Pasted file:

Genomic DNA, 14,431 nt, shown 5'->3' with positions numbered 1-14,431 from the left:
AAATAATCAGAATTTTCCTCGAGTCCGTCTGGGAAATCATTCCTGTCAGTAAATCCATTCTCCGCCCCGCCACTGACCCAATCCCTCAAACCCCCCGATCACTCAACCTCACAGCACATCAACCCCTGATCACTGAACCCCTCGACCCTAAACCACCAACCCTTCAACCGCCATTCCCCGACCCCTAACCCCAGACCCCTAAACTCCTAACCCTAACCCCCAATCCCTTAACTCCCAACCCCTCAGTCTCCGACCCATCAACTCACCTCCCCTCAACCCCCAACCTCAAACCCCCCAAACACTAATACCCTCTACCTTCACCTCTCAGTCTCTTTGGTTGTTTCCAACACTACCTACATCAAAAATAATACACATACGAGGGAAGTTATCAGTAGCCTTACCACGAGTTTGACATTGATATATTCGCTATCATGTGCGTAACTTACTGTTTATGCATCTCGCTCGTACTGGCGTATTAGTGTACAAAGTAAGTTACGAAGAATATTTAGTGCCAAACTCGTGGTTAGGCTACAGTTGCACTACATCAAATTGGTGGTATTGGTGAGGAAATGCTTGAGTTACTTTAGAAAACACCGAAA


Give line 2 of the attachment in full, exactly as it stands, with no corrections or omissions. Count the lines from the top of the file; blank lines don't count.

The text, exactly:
AAATAATCAGAATTTTCCTCGAGTCCGTCTGGGAAATCATTCCTGTCAGTAAATCCATTCTCCGCCCCGCCACTGACCCAATCCCTCAAACCCCCCGATCACTCAACCTCACAGCACATCAACCCCTGATCACTGAACCCCTCGACCCTAAACCACCAACCCTTCAACCGCCATTCCCCGACCCCTAACCCCAGACCCCTAAACTCCTAACCCTAACCCCCAATCCCTTAACTCCCAACCCCTCAGTCTCCGACCCATCAACTCACCTCCCCTCAACCCCCAACCTCAAACCCCCCAAACACTAATACCCTCTACCTTCACCTCTCAGTCTCTTTGGTTGTTTCCAACACTACCTACATCAAAAATAATACACATACGAGGGAAGTTATCAGTAGCCTTACCACGAGTTTGACATTGATATATTCGCTATCATGTGCGTAACTTACTGTTTATGCATCTCGCTCGTACTGGCGTATTAGTGTACAAAGTAAGTTACGAAGAATATTTAGTGCCAAACTCGTGGTTAGGCTACAGTTGCACTACATCAAATTGGTGGTATTGGTGAGGAAATGCTTGAGTTACTTTAGAAAACACCGAAA